Blurring the Line Between Bloggers and Journalists

A decision by a federal judge in Oregon rippled through the blogosphere after the court ruled bloggers are not media and a Montana blogger must pay $2.5 million in damages.

An Oregon attorney, Kevin Padrick, and the company he co-founded, Obsidian Finance Group LLC, filed a defamation lawsuit against a blogger, Crystal L. Cox of Eureka, Mont., after she called him a thief and a thug on her blog and criticized how he handled a bankruptcy case.

In a written opinion, the judge, Marco Hernandez, ruled the protections that cover reporters working for mainstream media organizations did not apply to her because she is not a journalist.

“The court in that case pointed out that in Oregon, no journalist is protected in a defamation case,” said Nathan Siegel, an attorney who specializes in First Amendment law and an adjunct professor at The University of Maryland Francis King Carey School of Law. “The reality in that particular case is a journalist would not have been protected whether they were a blogger or not.”

Hernandez noted in his written opinion that the plaintiffs were not public figures and the bankruptcy proceedings she blogged about were not a matter of public concern.

Most courts find that the First Amendment protects all individuals from defamation suits whether they are a blogger or not, according to Siegel.

“The court in that case said that bloggers are not afforded any of those protections,” he said. “That’s a very unusual decision.”

The question of whether bloggers should be considered journalists has become imperative as the number of cases similar to the one in Oregon is increasing due to a jump in individuals creating blogs and the use of blogs by mainstream media organizations, according to Siegel.

In court, the question of whether journalists’ protections and privileges will be afforded to bloggers could boil down to employment, according to Siegel. Maryland’s shield law, which protects reporters from having to disclose information concerning confidential sources, applies to student journalists and reporters employed by news organizations.

Salisbury resident Jonathan Taylor, a blogger who created the Lower Eastern Shore News website, said bloggers should not be treated the same as journalists because journalists are held to higher standards. He said he views bloggers as being more of a supplement to journalists.

“While I do not believe bloggers are journalists, I think we should be afforded some protections,” he said.

Taylor said he often consults with his attorney before posting information on his website.

While the standards for journalists and bloggers may not be equal, Taylor said he believes there should be a code of ethics or conduct for bloggers.

“Blogs are a newer form of modern media, but there are no guidelines for what we do,” he said. “It’s like the wild West. Everybody can do what they want.”

Islamic Attack in Nigeria Spawns Fears of More Anti-Christian Violence

Yesterday’s tragic terror attack in Nigeria has many wondering if more violence — particularly acts against Christian believers — may be on the way.

Islamist Anjem Choudary Has Gone Mad

Radical Islamist Anjem Choudary, the jihadist who once called for the execution of the pope and whose militant group even asked if “the assassination of President Obama is legal” — has released a Christmas message in which he asserts that Jesus, if alive today, would be a practicing Muslim. Not only that but, according to Choudary, Jesus (who he refers to as “Isa”) would also be leading the crusade to free “Muslim land” and implement sharia law across the world.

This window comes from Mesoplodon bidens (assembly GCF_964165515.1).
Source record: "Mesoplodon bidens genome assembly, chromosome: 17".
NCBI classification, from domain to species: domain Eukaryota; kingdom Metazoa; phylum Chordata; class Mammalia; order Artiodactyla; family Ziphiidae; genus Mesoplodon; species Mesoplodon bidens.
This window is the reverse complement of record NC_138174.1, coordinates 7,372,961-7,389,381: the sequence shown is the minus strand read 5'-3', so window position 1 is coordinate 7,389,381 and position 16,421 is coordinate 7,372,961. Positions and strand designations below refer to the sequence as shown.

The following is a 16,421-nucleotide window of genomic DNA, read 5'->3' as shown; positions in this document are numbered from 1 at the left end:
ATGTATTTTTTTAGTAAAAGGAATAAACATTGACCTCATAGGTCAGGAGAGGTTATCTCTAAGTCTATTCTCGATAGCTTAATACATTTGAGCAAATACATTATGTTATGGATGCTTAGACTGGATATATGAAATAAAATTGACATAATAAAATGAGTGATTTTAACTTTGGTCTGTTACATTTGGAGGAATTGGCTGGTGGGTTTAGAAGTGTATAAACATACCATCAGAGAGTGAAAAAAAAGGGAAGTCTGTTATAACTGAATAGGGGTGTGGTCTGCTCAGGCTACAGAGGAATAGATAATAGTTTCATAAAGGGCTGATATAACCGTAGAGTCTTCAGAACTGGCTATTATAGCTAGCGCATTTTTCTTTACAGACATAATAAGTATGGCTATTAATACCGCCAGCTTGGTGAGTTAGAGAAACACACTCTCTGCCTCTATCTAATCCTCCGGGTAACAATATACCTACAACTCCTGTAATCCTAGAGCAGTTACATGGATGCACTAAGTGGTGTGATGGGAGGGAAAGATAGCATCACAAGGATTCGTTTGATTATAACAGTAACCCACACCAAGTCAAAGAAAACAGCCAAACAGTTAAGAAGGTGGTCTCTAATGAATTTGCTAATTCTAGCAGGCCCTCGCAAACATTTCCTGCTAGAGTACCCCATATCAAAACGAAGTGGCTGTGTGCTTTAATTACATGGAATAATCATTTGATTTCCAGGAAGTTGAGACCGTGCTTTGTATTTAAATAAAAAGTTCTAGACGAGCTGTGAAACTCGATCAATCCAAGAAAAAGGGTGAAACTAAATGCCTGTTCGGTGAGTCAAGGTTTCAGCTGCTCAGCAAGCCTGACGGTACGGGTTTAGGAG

The militant also claims that “Christmas has many evils associated with it” and that the “pagan holiday” is something that “Muslims must put on their agenda, to forbid and to invite people away from” by bringing them into Islam.

Read more here.

Iran reconsiders stoning adulteress: Would hang her instead

I guess on one level, you could congratulate the Iranians for making progress toward becoming civilized. Substituting a 19th century punishment for a 7th century punishment is a sign of growth in Iranian society.

But the notion of executing anyone for committing adultery wipes away any patina of progress and pegs the Iranian regime as a pariah state, worthy of the strongest condemnation.


Authorities in Iran say they are moving ahead with plans to execute a woman who was sentenced to death by stoning for adultery, but are considering whether to carry out the sentence by hanging instead.

Sakineh Mohammadi Ashtiani is serving 10 years in prison for a separate conviction over the murder of her husband. After an international outcry last July, Iran suspended plans to carry out her death sentence.

On Sunday, a senior judiciary official said experts were studying whether the punishment of stoning could be changed to hanging.

“There is no haste. We are waiting to see whether we can carry out the execution of a person sentenced to stoning by hanging or not,” Malek Ajdar Sharifi, the head of the justice department of East Azerbaijan province – where Ashtiani is imprisoned – said, according to the semi-official ISNA news agency.

“As soon as the result [of the investigation] is obtained, we will carry out the sentence.”

The charge of a married woman having an illicit relationship requires a punishment of stoning, Sharifi added. He said the judiciary chief, Ayatollah Sadeq Larijani, had ordered a halt to stoning to allow Islamic experts to investigate whether the punishment could be altered in Ashtiani’s case.

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